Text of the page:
Friday 27 March 2020

Contingency planning for Coronavirus: article

Well, I don’t know about you, but I have never experienced this type of situation before. Government restrictions, national lock-down, police outside ready to stop you if you go is like something out of a dystopian movie. All the worry about vulnerable family members and friends, elderly neighbours, the state of the NHS, just adds to the general feeling of disquiet. 

Last year, my colleague Dr Julia Meaton and I supervised MSc research by Helen-Marie Kruger about the preparedness of local authorities for dealing with a flu pandemic. Of course, since then, the coronavirus situation has developed, and suddenly, our research takes on a new morbid significance. We modeled what would happen with a 50% clinical attack rate and a 1% and 2.5% death rate. Currently, the clinical attack rate of COVID-19 is thought to be about 60-80% and the mortality rate hovers around 1%.

We conducted interviews with employees of a Local Authority, including a senior emergency planning manager, a mortuary manager, a registrar and a bereavement services manager, and we modeled death rates using the UK Government Cabinet Office’s National Planning Assumptions Assessment Tool. In our paper, available here, we discuss how many excess deaths there would be over  15 week period, and as the pandemic reaches its peak, and the strain that would put on the funeral, crematoria and bereavement services. Our findings suggest that although business continuity plans are in place, it is highly likely that these services will be overwhelmed, even in the case of the lower mortality rate.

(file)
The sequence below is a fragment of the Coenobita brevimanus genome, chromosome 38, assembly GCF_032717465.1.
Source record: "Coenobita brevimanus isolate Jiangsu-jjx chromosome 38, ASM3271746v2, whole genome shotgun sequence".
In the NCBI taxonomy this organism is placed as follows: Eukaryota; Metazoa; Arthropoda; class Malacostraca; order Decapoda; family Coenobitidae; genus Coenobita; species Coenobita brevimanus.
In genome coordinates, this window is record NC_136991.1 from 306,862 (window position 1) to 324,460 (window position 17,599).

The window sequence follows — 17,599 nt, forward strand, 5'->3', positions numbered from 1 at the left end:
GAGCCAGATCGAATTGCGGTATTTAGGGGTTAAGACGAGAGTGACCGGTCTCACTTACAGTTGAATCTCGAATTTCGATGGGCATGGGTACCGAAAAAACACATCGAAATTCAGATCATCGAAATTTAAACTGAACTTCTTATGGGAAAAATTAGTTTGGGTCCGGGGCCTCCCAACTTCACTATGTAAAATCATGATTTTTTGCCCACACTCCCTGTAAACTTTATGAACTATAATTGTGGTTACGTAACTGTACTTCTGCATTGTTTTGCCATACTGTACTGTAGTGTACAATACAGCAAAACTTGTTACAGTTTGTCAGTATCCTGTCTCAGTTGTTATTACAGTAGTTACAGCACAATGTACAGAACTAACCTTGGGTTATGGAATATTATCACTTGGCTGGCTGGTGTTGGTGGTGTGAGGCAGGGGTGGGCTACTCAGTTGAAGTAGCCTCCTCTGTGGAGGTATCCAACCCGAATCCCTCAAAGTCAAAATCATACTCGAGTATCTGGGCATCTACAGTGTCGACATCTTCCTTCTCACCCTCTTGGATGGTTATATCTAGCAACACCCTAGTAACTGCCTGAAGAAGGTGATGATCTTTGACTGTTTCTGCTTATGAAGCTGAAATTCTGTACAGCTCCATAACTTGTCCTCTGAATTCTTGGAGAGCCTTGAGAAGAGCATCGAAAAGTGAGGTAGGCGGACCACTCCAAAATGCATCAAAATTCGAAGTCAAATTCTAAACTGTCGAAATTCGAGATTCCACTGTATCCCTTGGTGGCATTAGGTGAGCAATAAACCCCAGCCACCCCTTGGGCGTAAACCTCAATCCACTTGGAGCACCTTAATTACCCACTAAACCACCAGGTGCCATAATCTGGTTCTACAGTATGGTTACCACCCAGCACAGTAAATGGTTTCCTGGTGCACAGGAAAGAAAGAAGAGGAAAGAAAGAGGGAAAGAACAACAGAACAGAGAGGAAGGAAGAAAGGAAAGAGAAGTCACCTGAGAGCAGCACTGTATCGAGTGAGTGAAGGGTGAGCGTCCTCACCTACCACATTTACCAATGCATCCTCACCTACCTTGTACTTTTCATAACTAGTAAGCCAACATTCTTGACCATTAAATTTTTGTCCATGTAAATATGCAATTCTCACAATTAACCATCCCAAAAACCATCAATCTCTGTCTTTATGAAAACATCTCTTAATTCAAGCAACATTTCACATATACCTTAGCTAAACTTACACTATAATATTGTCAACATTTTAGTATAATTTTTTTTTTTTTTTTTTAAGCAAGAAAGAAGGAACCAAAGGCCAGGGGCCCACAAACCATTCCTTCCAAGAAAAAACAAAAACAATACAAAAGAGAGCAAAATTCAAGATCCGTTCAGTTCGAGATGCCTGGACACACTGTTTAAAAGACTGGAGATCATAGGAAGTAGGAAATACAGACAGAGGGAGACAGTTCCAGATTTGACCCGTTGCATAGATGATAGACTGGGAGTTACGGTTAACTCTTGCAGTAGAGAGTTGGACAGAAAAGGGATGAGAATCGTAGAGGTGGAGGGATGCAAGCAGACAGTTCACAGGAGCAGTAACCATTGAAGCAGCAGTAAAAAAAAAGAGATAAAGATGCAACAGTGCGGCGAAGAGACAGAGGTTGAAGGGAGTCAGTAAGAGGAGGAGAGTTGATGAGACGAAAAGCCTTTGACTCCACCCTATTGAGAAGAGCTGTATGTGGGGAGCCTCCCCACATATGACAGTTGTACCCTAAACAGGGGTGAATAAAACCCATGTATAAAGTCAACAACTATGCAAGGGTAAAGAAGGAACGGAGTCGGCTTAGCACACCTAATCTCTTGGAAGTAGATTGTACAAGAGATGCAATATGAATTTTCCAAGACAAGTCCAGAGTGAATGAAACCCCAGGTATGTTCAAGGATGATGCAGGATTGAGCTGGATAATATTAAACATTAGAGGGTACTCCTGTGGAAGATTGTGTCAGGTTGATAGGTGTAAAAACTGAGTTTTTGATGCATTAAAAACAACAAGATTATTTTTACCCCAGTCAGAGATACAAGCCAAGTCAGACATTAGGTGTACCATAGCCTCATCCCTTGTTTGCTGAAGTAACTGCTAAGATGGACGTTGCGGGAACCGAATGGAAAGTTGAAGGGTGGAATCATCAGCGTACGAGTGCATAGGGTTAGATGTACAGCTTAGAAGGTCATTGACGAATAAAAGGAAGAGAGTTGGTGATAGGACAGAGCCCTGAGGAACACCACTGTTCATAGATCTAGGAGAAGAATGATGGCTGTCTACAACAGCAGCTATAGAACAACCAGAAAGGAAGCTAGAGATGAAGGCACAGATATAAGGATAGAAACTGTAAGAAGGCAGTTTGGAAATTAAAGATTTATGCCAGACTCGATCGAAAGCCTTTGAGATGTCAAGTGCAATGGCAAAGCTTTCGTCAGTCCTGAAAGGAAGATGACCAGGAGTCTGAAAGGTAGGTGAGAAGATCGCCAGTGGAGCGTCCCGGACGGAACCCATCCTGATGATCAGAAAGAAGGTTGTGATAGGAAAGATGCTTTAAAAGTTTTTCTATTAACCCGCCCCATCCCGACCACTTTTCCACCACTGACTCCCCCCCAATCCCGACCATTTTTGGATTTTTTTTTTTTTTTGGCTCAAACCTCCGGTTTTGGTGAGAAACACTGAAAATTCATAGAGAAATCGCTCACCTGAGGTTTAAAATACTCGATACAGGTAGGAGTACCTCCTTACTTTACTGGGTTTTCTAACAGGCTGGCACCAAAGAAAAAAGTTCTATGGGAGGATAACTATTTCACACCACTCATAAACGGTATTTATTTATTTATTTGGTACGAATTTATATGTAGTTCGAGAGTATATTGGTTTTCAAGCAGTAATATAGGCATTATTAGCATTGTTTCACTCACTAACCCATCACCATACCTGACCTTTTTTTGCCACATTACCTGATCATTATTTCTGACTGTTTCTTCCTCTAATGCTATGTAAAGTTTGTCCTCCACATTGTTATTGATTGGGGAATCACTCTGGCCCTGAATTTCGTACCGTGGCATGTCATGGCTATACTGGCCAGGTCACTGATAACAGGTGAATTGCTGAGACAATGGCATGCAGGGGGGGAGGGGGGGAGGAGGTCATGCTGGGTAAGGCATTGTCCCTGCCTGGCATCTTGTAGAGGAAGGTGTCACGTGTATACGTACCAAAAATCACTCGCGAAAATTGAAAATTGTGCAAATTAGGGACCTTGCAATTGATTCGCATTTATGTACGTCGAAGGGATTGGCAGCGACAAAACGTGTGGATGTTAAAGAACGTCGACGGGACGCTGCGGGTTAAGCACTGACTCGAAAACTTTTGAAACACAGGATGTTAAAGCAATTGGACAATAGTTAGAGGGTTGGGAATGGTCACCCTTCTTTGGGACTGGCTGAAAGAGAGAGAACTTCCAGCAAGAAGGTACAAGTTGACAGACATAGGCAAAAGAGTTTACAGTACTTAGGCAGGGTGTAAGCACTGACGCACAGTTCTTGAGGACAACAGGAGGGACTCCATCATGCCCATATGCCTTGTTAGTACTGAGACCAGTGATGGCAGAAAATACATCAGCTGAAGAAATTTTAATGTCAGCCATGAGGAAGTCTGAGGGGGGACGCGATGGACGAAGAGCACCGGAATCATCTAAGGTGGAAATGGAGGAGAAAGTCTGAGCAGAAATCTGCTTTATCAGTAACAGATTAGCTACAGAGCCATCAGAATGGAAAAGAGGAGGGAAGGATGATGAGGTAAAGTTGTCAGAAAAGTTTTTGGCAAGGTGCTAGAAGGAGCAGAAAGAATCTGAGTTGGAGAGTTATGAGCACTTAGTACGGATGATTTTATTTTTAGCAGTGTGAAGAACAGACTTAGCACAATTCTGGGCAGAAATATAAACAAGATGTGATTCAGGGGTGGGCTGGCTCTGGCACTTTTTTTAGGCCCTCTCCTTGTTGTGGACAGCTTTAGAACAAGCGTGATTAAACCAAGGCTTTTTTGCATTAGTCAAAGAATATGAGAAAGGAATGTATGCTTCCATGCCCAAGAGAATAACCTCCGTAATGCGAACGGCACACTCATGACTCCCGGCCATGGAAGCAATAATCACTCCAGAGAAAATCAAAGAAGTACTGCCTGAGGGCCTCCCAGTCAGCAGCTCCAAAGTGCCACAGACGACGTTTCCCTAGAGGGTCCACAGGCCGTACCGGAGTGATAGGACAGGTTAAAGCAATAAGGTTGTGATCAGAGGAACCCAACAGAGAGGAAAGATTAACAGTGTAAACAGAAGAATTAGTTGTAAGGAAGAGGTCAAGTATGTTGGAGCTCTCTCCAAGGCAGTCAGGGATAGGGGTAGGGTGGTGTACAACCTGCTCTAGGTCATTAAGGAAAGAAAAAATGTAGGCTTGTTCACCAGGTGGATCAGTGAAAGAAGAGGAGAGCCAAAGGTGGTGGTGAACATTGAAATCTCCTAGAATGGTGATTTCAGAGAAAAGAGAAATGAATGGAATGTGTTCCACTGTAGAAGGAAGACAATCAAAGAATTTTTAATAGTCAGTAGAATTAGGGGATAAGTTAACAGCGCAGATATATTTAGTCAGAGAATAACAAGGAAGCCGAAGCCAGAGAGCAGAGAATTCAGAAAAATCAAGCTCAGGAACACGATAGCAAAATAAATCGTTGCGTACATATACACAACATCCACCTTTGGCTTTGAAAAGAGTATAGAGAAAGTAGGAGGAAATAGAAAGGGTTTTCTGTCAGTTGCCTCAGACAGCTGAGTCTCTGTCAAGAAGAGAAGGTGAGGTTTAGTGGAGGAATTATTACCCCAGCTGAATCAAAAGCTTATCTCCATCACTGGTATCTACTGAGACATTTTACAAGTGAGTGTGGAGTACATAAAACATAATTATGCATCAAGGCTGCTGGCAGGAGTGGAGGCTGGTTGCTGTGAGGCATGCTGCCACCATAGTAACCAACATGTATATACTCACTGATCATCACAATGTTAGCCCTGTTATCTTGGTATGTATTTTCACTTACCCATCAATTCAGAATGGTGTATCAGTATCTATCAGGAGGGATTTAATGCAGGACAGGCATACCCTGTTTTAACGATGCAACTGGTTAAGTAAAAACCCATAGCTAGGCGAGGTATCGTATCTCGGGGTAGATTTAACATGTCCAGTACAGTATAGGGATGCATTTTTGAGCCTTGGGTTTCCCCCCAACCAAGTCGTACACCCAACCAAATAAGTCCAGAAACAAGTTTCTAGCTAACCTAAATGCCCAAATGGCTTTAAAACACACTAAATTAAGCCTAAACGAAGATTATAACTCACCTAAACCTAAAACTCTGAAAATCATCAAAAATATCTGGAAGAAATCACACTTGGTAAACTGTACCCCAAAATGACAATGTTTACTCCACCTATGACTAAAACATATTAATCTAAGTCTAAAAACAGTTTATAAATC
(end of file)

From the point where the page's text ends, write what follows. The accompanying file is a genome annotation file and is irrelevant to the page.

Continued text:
If you have questions about the paper or our research, please contact me or Dr Meaton.

If you can, please stay indoors to stop the spread of the virus and help our NHS save lives.
Thank you to all the fantastic NHS staff working so hard at this difficult time. 

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